For readers who might be wondering about what kind of system I am using to do my listening, I should probably point out that I do a LOT of music listening and employ a variety of means to do so in a variety of environments, as I would imagine many music lovers also do. Starting at the more grandiose end of the scale, the system in which I do my most serious listening comprises an Arcam CDS50 CSD/SACD CD player, Goldpoint SA4 Passive Preamp, Legacy Audio PowerBloc2 amplifier, and a pair of Legacy Audio Focus SE loudspeakers. I also do a lot of listening while driving in my 2016 Acura RDX with its nice-sounding ELS Studio sound system through which I play CDs (the ones I especially like I rip to the Acura's hard drive so that I can listen to them whenever I want) or stream music through the system using my cell phone. For more casual listening at home when I am not in my listening room, I often stream music through the phone into a Vizio soundbar system that has remarkably nice sound for such a diminutive physical presence. And finally, at the least grandiose end of the scale, I have an Ultimate Ears Wonderboom Bluetooth speaker for those occasions where I am somewhere by myself without a sound system but in desperate need of a musical fix. I just can't imagine life without music and I am humbly grateful for the technology that enables us to enjoy it in so many wonderful ways.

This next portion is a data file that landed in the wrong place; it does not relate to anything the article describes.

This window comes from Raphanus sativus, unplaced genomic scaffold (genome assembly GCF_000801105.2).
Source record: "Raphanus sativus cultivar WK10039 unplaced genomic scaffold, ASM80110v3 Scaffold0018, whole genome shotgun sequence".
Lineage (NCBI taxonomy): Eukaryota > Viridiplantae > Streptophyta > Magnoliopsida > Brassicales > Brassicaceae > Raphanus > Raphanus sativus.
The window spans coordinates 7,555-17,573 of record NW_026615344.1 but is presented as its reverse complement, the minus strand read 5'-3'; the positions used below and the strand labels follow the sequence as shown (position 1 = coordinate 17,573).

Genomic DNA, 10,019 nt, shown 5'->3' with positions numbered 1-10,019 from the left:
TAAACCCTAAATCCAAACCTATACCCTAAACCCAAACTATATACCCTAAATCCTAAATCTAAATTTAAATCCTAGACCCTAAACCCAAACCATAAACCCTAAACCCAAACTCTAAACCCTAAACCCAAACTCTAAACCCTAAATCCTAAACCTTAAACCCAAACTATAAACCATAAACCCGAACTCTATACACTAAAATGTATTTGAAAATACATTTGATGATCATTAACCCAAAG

Bryan Geyer, Technical Analyst

I initially embraced classical music in 1954 when I mistuned my car radio and heard the Heifetz recording of Mendelssohn's Violin Concerto. That inspired me to board the new "hi-fi" DIY bandwagon. In 1957 I joined one of the pioneer semiconductor makers and spent the next 32 years marketing transistors and microcircuits to military contractors. Home audio DIY projects remained a personal passion until 1989 when we created our own new photography equipment company. I later (2012) revived my interest in two channel audio when we "downsized" our life and determined that mini-monitors + paired subwoofers were a great way to mate fine music with the space constraints of condo living.

Visitors that view my technical papers on this site may wonder why they appear here, rather than on a site that features audio equipment reviews. My reason is that I tried the latter, and prefer to publish for people who actually want to listen to music; not to equipment. My focus is in describing what's technically beneficial to assure that the sound of the system will accurately replicate the source input signal (i. e. exhibit high accuracy) without inordinate cost and complexity. Conversely, most of the audiophiles of today strive to achieve sound that's euphonic, i.e. be personally satisfying. In essence, audiophiles seek sound that's consistent with their desire; the music is simply a test signal.

William (Bill) Heck, Contributing Reviewer